Executive Council confirms N.H.’s new Insurance Commissioner 

  • The State House dome is seen on Nov. 18, 2016, as the restoration project nears completion. (ELIZABETH FRANTZ / Monitor staff) ELIZABETH FRANTZ

Monitor staff
Wednesday, May 16, 2018

The Executive Council unanimously approved John Elias as Commissioner of the Department of Insurance on Wednesday, clearing the way for him to replace Roger Sevigny in June after 16 years in the post.

In approving Elias, the Executive Council green-lit a relative newcomer to the position. Elias has two years of experience in the department, serving as assistant commissioner since April 2016 after a brief time leading the property and casualty department. But the bulk of his background lies in the private auto insurance industry in Ohio.

Elias spent seven years working for Westfield Insurance Co. in Ohio and focusing on employment insurance, according to a resume provided by the governor’s office. He later became vice president of underwriting at Safe Auto Insurance Company in Columbus in 2007, and in 2013 he started his own insurance consultancy, JP Elias Inc., which he ran until selling it in 2015.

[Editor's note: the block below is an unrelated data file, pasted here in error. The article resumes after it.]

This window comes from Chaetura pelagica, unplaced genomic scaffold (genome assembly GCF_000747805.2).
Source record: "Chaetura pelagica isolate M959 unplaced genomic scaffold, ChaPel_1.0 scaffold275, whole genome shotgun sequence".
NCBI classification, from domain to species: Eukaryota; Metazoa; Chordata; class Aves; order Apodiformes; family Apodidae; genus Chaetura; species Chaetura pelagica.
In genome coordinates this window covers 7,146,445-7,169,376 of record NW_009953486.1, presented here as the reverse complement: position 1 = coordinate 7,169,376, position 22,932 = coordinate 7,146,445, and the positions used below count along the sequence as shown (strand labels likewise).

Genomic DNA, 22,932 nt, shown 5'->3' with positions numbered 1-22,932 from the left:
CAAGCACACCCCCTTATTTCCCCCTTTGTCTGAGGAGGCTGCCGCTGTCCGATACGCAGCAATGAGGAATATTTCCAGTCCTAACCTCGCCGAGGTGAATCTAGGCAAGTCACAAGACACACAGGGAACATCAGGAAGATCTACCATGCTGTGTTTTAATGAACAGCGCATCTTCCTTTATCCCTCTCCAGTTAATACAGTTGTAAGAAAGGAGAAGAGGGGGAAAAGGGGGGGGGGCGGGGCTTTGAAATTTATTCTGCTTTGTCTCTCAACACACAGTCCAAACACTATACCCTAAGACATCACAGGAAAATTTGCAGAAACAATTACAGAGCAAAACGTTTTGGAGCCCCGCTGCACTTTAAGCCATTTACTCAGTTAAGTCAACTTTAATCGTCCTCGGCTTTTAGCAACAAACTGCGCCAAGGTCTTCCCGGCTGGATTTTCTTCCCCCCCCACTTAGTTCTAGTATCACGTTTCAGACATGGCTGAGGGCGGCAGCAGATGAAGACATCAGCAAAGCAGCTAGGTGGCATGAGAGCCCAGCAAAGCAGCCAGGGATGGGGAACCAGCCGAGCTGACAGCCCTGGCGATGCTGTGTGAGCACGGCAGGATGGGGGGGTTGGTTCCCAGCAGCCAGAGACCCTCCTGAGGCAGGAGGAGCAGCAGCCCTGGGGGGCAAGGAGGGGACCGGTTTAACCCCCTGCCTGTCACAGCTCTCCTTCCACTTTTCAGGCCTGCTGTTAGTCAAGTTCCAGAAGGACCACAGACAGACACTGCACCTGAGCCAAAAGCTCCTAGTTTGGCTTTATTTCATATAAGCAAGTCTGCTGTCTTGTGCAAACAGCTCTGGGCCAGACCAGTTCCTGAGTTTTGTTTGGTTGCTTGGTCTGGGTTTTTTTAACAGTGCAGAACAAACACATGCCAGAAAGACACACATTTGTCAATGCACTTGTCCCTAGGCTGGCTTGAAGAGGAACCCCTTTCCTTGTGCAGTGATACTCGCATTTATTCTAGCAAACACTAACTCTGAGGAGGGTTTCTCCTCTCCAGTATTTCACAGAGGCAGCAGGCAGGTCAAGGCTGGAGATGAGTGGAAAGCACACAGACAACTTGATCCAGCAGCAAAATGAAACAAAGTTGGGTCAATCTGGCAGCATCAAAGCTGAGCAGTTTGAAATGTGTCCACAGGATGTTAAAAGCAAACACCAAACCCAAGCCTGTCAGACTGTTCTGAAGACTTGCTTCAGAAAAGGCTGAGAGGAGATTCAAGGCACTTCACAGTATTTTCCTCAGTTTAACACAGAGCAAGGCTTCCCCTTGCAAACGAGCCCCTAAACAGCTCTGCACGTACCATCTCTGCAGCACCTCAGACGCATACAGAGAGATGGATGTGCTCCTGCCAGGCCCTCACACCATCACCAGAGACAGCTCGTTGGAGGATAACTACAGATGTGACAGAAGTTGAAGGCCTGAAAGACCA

At the New Hampshire Insurance Department, Elias focused on managing property insurance operations, building up claims data software and overseeing the fraud department. As commissioner, he would continue those efforts as head of the department, he said during a confirmation hearing last week. He would also seek to ease regulations where possible, he said.

On Wednesday, some executive councilors raised concerns about Elias’s lack of background in the field of health insurance.

“He really does need to rely on others and reach out to them often to make up for his lack of experience with health insurance,” said Councilor Andru Volinsky, D-Concord, ahead of the vote.

But others praised Elias’s track record within the Ddepartment and noted the support of Sevigny and industry representatives for his nomination.

Councilor Russell Prescott acknowledged the differences between managing auto and property insurance markets – which are relatively stable – and New Hampshire’s health insurance market, which has proved volatile in recent years as medical costs rise and insurers pull out. But he said Elias’s background could give him fresh perspective at the head of the department.

“It is from that background of being in property and casualty, where insurance is a little bit more black and white – he’s going to try and make sure we bring that to the (health) side,” Prescott said.

(Ethan DeWitt can be reached at edewitt@cmonitor.com, or on Twitter at @edewittNH.)